Hugo was overjoyed. He had already tried to make the King steal, and failed; but there would be no more trouble of that sort, now, for of course the King would not dream of defying a distinct command delivered directly from head-quarters. So he planned a raid for that very afternoon, purposing to get the King in the law's grip in the course of it; and to do it, too, with such ingenious strategy, that it should seem to be accidental and unintentional; for the King of the Game-Cocks was popular now, and the gang might not deal over-gently with an unpopular member who played so serious a treachery upon him as the delivering him over to the common enemy, the law.
Very well. All in good time Hugo strolled off to a neighbouring village with his prey; and the two drifted slowly up and down one street after another, the one watching sharply for a sure chance to achieve his evil purpose, and the other watching as sharply for a chance to dart away and get free of his infamous captivity for ever.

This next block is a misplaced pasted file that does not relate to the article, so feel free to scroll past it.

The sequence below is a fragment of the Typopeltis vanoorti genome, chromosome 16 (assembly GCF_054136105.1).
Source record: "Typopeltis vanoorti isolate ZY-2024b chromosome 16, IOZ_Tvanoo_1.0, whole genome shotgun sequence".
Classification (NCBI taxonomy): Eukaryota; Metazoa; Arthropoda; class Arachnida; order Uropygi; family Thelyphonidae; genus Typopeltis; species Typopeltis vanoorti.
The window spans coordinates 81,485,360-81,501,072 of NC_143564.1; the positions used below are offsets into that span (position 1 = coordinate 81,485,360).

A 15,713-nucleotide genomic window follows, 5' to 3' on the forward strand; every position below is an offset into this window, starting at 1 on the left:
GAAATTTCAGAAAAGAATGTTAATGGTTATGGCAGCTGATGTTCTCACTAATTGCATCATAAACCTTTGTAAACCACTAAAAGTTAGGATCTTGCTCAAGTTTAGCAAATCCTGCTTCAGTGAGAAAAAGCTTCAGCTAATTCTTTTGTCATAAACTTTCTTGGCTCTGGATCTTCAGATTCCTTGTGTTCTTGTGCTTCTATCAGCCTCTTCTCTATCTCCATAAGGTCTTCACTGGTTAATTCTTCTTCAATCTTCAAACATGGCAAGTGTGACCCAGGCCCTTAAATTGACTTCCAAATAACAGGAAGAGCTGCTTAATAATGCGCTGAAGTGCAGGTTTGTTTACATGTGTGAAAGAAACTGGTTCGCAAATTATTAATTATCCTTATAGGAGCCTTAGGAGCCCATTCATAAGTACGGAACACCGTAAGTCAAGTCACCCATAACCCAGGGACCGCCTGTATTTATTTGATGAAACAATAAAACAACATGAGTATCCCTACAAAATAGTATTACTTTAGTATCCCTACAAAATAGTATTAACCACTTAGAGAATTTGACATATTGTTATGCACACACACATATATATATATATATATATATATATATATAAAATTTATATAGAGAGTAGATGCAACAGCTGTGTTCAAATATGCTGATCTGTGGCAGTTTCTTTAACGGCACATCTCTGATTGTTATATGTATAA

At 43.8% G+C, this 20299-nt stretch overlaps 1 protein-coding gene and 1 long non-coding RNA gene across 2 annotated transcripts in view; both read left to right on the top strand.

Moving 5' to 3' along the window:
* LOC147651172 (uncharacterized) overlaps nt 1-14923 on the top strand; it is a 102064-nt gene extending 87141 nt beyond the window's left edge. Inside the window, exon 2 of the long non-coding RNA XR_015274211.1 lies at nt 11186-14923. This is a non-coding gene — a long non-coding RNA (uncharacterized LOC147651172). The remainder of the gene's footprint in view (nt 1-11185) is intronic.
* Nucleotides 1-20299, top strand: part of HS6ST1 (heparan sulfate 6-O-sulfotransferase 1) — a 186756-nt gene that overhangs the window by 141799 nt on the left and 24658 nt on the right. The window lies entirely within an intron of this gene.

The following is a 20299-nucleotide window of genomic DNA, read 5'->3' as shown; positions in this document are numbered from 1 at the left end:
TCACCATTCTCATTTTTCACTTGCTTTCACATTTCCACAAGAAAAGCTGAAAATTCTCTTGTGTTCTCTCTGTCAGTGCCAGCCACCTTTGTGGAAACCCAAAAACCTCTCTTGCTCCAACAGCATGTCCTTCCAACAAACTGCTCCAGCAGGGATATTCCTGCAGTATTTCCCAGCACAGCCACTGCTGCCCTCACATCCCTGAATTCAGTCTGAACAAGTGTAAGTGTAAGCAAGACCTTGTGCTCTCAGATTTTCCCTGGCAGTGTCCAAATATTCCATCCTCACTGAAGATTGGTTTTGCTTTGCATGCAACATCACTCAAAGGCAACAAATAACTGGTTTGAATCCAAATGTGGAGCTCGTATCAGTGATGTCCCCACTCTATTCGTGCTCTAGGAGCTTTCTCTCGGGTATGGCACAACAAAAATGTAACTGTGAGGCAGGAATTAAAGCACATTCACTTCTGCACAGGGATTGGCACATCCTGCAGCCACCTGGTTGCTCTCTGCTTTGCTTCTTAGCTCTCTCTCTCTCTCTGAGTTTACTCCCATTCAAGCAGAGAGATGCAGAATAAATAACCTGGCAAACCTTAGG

Both threw away some tolerably fair-looking opportunities; for both, in their secret hearts, were resolved to make absolutely sure work this time, and neither meant to allow his fevered desires to seduce him into any venture that had much uncertainty about it.
Hugo's chance came first. For at last a woman approached who carried a fat package of some sort in a basket. Hugo's eyes sparkled with sinful pleasure as he said to himself, "Breath o' my life, an' I can but put THAT upon him, 'tis good-den and God keep thee, King of the Game-Cocks!" He waited and watched—outwardly patient, but inwardly consuming with excitement—till the woman had passed by, and the time was ripe; then said, in a low voice—